Social assistance cuts worry people with disabilities, poverty advocates in Sask.
People with disabilities in Saskatchewan are being forced to tighten their belts as the province cuts back social assistance payments.
Brad Cavanagh, 57, is unable to work after severe back problems, which were made worse by a fall at his old job, and a failed surgery to fix it.
His doctor says there are no treatment options available, and he will likely be in pain for the rest of his life.
Now, Cavanaugh has another obstacle to face, he received a letter in the mail informing him that he is one of hundreds of people in Saskatchewan whose disability payments are being reduced.
“That would leave me about $150 for food, clothing, toothpaste, whatever, for a month,” he said.
Cavanaugh says he must find a new place to live because he can no longer afford his rent.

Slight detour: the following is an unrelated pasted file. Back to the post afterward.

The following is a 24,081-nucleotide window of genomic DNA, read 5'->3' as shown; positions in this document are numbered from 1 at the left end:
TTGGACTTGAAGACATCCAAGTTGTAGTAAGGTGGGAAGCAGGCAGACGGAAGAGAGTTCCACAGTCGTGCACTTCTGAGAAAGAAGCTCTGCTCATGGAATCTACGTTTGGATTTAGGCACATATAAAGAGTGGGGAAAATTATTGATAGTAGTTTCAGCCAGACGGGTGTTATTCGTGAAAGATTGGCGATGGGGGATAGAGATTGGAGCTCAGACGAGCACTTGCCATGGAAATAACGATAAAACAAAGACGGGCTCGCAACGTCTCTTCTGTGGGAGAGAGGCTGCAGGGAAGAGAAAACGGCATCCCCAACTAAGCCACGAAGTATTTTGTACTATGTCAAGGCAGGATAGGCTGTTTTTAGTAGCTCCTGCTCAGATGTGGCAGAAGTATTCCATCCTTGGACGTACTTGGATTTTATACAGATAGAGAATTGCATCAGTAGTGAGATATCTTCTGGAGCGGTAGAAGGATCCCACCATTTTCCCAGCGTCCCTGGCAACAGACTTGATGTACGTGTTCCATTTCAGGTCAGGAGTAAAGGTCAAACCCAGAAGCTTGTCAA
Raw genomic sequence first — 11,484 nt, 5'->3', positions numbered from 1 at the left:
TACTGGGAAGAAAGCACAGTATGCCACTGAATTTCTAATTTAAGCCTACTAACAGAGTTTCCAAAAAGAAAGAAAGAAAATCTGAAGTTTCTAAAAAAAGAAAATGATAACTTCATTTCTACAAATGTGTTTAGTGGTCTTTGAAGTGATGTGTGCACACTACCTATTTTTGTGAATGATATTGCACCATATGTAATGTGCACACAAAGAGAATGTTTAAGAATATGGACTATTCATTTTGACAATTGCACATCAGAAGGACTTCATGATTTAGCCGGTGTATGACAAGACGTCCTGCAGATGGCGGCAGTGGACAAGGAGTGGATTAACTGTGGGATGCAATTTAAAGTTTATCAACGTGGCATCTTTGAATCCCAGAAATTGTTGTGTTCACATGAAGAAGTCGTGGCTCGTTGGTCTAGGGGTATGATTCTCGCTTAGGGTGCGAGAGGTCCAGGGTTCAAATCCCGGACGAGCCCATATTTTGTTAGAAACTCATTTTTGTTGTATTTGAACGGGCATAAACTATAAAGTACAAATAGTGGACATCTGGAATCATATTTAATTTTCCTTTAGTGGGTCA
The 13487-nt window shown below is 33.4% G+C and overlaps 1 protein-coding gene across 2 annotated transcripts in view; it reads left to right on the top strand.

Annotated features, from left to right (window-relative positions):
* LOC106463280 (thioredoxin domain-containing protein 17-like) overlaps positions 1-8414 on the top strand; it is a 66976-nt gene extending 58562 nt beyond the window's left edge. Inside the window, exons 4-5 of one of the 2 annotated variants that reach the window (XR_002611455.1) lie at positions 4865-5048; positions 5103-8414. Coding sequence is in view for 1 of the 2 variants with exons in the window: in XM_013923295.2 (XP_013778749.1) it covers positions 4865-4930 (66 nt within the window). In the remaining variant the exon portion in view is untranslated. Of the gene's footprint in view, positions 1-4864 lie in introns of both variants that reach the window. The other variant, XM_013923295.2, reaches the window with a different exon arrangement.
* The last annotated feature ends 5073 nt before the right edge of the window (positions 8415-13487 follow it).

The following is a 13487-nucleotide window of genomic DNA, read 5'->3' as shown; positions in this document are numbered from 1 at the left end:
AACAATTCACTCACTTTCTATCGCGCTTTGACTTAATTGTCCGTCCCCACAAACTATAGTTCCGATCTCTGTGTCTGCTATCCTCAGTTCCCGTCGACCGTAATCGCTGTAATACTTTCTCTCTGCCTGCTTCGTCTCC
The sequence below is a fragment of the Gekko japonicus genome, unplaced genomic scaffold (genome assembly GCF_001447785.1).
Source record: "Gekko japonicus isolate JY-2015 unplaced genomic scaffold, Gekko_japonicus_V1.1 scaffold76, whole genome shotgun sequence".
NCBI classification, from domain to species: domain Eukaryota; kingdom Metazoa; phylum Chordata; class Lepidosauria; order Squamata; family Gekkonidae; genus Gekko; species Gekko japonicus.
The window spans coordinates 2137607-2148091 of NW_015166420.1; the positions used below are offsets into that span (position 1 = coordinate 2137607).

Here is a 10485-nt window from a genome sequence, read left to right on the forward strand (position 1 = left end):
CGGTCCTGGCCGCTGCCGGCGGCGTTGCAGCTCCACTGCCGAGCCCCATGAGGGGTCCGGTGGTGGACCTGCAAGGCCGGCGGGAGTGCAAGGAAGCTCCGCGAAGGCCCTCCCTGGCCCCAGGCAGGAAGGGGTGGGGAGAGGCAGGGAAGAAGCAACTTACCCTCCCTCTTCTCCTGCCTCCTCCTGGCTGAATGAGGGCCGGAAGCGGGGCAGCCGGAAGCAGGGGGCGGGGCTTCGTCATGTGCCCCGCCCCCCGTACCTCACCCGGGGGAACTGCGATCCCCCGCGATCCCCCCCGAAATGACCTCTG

Peter Gilmer, an advocate with the Regina Anti-Poverty Ministry, says dozens of people on permanent disability are now wondering how they will make ends meet.
“We think that this really is picking on some of the most vulnerable people in the province,” Gilmer said.
The cuts to social assistance come as the province grapples with a precipitous drop in revenue from non-renewable resources, such as oil and potash.
“They’re not the reason why the Sask. Party is running a deficit, yet they’re the ones who are going to have to pay,” said the NDP’s Nicole Sarauer.
The minister of social services was not available to comment Monday. But in a written statement, Donna
Harpauer estimates about 2,700 people will see their benefits reduced.
"Right now, our priority is reaching all of our impacted clients to ensure they receive the information and support they need to successfully navigate the future changes," Harpauer said in the statement.
She says support could include help with moving costs and advice on managing a budget.
Based on a report by CTV Regina’s Dale Hunter